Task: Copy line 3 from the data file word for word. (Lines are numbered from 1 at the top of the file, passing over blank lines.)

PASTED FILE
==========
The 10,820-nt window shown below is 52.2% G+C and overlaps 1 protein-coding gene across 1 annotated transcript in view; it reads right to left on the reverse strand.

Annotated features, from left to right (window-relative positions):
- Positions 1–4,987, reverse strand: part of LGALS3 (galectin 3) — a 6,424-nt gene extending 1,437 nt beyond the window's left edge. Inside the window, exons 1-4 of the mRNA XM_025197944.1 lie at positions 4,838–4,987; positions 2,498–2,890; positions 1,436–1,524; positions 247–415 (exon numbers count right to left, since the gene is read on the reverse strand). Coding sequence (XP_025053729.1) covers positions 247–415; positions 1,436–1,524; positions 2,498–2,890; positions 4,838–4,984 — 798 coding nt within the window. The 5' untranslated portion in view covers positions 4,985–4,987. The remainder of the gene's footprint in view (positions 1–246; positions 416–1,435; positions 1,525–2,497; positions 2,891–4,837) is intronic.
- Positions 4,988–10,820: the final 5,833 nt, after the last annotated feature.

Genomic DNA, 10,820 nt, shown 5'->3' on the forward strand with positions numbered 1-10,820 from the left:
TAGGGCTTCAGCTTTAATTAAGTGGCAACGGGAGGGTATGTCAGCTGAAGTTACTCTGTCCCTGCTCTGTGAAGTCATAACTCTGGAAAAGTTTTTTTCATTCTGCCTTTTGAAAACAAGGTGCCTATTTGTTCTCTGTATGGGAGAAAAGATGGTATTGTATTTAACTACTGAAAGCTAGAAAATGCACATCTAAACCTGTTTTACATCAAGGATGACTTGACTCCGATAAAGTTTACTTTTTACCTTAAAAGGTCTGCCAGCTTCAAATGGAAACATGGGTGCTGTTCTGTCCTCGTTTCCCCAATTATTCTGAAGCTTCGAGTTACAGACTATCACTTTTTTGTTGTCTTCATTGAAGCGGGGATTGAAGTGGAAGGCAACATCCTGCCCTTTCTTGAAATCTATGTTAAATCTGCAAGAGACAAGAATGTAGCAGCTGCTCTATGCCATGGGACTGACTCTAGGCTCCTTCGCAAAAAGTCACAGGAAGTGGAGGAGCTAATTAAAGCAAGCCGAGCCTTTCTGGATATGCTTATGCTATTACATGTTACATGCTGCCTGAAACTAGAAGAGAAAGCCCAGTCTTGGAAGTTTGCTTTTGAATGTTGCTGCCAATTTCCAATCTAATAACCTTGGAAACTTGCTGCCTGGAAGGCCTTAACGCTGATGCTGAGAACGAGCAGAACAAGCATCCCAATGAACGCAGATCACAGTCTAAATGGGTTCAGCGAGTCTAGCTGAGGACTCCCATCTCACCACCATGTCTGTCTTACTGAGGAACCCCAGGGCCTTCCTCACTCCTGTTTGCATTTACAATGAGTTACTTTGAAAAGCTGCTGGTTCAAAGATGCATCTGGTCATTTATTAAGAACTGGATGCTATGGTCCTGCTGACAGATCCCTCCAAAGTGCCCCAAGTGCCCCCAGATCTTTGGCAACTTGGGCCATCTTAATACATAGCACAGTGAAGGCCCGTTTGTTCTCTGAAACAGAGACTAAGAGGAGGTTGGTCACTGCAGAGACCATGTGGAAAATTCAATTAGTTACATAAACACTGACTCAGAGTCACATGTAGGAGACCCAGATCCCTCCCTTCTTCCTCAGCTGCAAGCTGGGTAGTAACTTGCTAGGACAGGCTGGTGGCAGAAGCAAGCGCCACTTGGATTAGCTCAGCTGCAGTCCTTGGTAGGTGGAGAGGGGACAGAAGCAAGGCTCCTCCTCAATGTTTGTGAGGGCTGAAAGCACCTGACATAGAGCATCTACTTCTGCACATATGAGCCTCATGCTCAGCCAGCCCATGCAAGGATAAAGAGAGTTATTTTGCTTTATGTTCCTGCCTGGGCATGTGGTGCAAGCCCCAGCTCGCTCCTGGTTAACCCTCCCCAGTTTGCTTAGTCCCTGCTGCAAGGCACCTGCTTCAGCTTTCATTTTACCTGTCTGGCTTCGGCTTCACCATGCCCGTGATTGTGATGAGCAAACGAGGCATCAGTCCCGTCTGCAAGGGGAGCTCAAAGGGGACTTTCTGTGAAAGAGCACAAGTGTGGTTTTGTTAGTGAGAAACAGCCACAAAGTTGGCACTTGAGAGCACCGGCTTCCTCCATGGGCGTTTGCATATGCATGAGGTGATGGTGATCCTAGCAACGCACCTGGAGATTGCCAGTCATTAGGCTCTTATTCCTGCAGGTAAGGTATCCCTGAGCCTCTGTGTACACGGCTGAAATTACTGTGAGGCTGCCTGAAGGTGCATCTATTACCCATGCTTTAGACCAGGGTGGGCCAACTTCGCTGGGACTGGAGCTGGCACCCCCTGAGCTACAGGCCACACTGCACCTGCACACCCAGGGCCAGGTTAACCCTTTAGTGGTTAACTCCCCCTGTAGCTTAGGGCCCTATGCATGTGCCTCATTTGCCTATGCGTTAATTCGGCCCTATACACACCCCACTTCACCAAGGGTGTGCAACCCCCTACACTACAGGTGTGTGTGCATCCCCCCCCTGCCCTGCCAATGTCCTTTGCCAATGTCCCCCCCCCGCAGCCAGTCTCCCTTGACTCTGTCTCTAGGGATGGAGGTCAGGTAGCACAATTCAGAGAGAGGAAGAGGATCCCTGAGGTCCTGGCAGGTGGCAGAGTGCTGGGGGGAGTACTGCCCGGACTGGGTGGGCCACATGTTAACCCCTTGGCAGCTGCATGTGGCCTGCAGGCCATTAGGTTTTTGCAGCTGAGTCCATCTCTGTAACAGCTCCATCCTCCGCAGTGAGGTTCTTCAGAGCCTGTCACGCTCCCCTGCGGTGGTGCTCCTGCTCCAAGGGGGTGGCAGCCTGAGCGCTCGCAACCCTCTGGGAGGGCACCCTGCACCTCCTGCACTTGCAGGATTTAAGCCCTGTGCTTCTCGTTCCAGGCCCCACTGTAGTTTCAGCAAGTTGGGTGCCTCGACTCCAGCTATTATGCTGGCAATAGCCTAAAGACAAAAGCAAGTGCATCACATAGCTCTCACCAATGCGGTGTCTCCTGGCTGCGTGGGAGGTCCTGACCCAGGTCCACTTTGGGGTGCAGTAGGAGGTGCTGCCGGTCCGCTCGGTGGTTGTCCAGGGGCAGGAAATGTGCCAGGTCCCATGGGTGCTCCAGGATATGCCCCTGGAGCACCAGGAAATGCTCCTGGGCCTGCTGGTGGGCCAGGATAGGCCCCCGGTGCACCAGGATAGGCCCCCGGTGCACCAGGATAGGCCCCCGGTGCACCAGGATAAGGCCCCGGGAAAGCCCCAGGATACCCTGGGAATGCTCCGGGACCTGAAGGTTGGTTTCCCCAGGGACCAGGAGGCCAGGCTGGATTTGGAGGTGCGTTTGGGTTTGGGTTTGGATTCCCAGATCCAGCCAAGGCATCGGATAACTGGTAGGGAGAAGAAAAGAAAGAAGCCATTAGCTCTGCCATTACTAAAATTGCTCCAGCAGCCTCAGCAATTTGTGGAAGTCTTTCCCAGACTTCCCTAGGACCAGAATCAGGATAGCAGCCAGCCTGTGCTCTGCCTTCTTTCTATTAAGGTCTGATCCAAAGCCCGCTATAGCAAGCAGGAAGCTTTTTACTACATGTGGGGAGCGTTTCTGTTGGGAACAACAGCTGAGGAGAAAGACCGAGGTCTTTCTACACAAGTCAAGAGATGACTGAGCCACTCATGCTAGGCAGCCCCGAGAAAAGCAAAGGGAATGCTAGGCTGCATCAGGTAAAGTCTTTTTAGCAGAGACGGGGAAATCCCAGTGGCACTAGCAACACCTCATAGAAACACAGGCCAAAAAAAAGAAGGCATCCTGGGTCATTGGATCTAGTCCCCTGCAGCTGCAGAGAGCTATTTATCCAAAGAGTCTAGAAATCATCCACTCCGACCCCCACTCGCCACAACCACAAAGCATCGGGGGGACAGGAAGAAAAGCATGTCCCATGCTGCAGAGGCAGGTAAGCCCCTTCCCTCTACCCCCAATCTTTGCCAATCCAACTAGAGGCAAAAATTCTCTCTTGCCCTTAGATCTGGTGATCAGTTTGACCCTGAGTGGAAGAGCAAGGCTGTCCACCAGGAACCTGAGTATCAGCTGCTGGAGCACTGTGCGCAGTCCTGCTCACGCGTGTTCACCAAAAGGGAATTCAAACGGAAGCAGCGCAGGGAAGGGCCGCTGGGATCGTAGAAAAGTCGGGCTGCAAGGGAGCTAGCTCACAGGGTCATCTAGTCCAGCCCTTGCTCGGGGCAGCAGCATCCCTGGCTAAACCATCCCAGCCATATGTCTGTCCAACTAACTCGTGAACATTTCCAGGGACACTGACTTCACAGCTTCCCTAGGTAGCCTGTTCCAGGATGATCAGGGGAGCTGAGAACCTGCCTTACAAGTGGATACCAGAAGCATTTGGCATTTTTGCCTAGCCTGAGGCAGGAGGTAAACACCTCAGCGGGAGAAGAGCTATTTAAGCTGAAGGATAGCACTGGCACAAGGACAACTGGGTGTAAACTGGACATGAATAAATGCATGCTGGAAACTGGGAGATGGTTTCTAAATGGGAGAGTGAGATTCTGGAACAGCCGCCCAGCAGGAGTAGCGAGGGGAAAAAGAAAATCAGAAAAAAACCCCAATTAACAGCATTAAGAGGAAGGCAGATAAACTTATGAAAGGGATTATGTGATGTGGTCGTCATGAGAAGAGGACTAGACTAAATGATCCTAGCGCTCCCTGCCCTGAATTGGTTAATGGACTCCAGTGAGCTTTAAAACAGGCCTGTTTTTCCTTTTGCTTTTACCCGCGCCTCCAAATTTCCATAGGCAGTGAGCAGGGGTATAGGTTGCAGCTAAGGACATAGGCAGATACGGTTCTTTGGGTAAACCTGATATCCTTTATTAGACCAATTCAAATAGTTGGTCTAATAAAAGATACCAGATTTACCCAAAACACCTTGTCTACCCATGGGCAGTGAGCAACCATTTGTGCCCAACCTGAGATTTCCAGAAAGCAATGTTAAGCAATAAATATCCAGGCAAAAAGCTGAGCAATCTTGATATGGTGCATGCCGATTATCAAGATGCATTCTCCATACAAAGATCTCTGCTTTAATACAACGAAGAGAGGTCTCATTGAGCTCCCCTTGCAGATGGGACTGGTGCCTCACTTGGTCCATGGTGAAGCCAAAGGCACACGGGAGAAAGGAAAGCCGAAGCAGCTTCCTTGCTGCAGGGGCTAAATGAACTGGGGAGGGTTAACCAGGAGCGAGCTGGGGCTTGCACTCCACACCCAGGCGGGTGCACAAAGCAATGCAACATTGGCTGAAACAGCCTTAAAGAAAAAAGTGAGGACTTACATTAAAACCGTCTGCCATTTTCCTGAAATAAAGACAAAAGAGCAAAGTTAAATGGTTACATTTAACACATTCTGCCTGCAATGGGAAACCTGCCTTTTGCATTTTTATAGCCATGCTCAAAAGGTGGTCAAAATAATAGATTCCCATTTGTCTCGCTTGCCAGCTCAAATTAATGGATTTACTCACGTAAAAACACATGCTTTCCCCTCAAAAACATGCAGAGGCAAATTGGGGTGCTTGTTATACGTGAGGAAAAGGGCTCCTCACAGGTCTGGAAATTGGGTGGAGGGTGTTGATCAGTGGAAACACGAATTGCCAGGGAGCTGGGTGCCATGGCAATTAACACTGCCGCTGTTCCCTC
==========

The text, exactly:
- Positions 1–4,987, reverse strand: part of LGALS3 (galectin 3) — a 6,424-nt gene extending 1,437 nt beyond the window's left edge. Inside the window, exons 1-4 of the mRNA XM_025197944.1 lie at positions 4,838–4,987; positions 2,498–2,890; positions 1,436–1,524; positions 247–415 (exon numbers count right to left, since the gene is read on the reverse strand). Coding sequence (XP_025053729.1) covers positions 247–415; positions 1,436–1,524; positions 2,498–2,890; positions 4,838–4,984 — 798 coding nt within the window. The 5' untranslated portion in view covers positions 4,985–4,987. The remainder of the gene's footprint in view (positions 1–246; positions 416–1,435; positions 1,525–2,497; positions 2,891–4,837) is intronic.